“They say, ‘Beauty is in the eye of the beholder’ but having been exposed to the Dublin gay dating scene for over eight years, I could change it to ‘Beauty is in the eye of the people of a majoritarian ethnic group’,” shares Pradeep Mahadeshwar.
This majority decides who is worth casual eye contact, a simple hello, a friendship, a relationship or sex – in short, they determine who is attractive enough to welcome to the party. I came to this conclusion with a combination of my own experiences and talking with many other gays and lesbians of Asian origin living here.
Recently I took part in a panel discussion about sexual racism. One of the speakers was someone I admire who was talking about a podcast project. He mentioned interviewing “beautiful”, “hot guys”, “someone with flowing red hair”, and “someone you could take home to meet your mum” for their podcast. He said it in a fun way, but I just went blank – as an Asian gay person based in Dublin, my thought was – I don’t fit any of these bills he mentioned.
There are many many other Asian gay men living in Ireland who have been made feel that they are not good enough, not hot enough, not beautiful enough to participate in the queer social scene and intimate interactions. They are not the ones you could take home to meet your mum. You won’t often see Indian, Pakistani or South Asian men as friends, boyfriends, husbands or hookups.
It made me feel that there was no hope for men like me, and that dating and sex are a privilege for certain people, that there is little or no space for queer Asian-ness. The predetermined notions of attractiveness and beauty force Asian QPOC into the trauma of loneliness 24 x 365.
In my experience, people travel thousands of miles away from the countries where the patriarchy oppresses their sexuality; they leave family and home comforts to study or work in socially progressive nations like Ireland, where marriage equality has been won. They dream to live their authentic self, but when they arrive here, they witness no place for them in the queer culture, and everything comes down to skin colour, physical attributes, fetishes and racial stereotypes.
One thing needs to be noted here: migrating to the Western World from most Asian countries is more complicated than other countries. Based on postcolonial guidelines of a “good citizen”, the process is emotionally and physically draining. Against that backdrop, the racism towards immigrants on the gay scene makes me question what sense and sensitivity we have developed over the years as a community. And can anyone expect change?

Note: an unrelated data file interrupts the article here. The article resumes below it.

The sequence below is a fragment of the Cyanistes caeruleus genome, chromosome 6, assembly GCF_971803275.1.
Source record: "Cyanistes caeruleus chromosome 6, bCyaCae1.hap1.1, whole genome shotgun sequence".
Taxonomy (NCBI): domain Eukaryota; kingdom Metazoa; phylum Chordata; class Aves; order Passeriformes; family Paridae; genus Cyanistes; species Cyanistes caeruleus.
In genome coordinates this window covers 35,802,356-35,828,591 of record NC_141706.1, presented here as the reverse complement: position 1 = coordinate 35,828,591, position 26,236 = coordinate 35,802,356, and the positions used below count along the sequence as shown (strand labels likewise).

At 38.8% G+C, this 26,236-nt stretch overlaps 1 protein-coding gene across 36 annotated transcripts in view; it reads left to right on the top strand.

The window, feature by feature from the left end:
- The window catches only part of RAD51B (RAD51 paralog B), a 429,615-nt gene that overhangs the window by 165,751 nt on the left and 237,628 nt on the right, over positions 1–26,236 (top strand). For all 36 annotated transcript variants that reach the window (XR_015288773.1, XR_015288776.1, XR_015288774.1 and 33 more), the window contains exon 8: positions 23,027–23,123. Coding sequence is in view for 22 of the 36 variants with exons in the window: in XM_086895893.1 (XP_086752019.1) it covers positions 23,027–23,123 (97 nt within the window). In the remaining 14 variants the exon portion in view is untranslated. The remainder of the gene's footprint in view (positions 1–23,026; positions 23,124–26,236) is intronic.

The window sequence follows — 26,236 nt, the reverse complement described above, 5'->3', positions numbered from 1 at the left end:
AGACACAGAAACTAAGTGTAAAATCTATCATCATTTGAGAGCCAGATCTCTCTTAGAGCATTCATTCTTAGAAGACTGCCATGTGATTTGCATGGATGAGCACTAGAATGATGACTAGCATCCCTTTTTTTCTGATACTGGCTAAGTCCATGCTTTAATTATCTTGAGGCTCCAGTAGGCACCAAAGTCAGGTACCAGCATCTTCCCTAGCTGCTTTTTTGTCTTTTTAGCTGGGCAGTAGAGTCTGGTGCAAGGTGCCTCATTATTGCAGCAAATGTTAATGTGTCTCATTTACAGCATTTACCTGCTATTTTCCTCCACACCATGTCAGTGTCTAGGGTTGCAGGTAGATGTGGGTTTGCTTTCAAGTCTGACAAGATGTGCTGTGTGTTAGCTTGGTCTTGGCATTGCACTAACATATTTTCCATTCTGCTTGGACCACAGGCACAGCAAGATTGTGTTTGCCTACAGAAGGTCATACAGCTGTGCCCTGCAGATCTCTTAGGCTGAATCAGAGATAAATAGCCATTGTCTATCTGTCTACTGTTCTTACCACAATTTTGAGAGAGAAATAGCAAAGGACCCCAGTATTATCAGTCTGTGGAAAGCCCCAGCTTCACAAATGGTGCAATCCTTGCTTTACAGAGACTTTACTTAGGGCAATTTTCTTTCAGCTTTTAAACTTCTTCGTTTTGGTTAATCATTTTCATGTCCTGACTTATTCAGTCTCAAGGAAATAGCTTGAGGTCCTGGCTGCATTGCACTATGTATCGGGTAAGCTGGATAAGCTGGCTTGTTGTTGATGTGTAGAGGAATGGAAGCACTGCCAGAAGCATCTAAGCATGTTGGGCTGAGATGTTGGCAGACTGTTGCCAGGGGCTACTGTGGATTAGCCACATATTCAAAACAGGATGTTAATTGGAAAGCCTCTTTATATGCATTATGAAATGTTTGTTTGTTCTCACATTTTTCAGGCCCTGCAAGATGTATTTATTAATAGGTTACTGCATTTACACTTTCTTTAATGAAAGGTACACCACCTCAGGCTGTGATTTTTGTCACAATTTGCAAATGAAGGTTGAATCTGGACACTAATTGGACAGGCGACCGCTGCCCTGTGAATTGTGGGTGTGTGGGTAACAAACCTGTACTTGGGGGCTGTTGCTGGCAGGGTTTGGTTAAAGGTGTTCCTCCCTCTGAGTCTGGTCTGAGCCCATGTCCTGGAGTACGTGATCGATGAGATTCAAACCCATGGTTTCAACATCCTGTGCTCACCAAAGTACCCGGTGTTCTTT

I have witnessed that the community has a passion for addressing sensitive issues like mental health, homophobia, Transphobia, HIV stigma, Direct Provision and Black Lives Matter. Still, they never openly discuss the internalised sexual racism faced by QPOC. It might be because, unlike other issues, sexual racism doesn’t have a definite form – it is present, but you can’t see or feel it unless you are the victim of it.
The astonishing thing here is that sexual racism benefits one group of people; they get a privilege to choose whom to include in the circle as friends, hot dates or respected relationships, and whom to keep outside. Consequently, you can see the intersectionality – the way immigrant Asian LGBTQ+ people are framed differs from other immigrant LGBTQ+ people.
This Pride is crucial for us for many reasons. One of the apparent reasons is it’s the second Pride during the pandemic; the queer immigrant community has witnessed the colossal loss of safe social spaces and support system.
Pride is a protest, and for many of us in the community, every day feels like a protest. For me, the Pride at the Dublin gay scene would be every LGBTQ+ person of colour feeling comfortable in their skin.
The image of Pradeep featured in this story is from a collaboration with Noel Donnellon and Luke Faulkner as part of the art project ‘Shame/Less’ – an experiment in community engagement created during conditions of lockdown.
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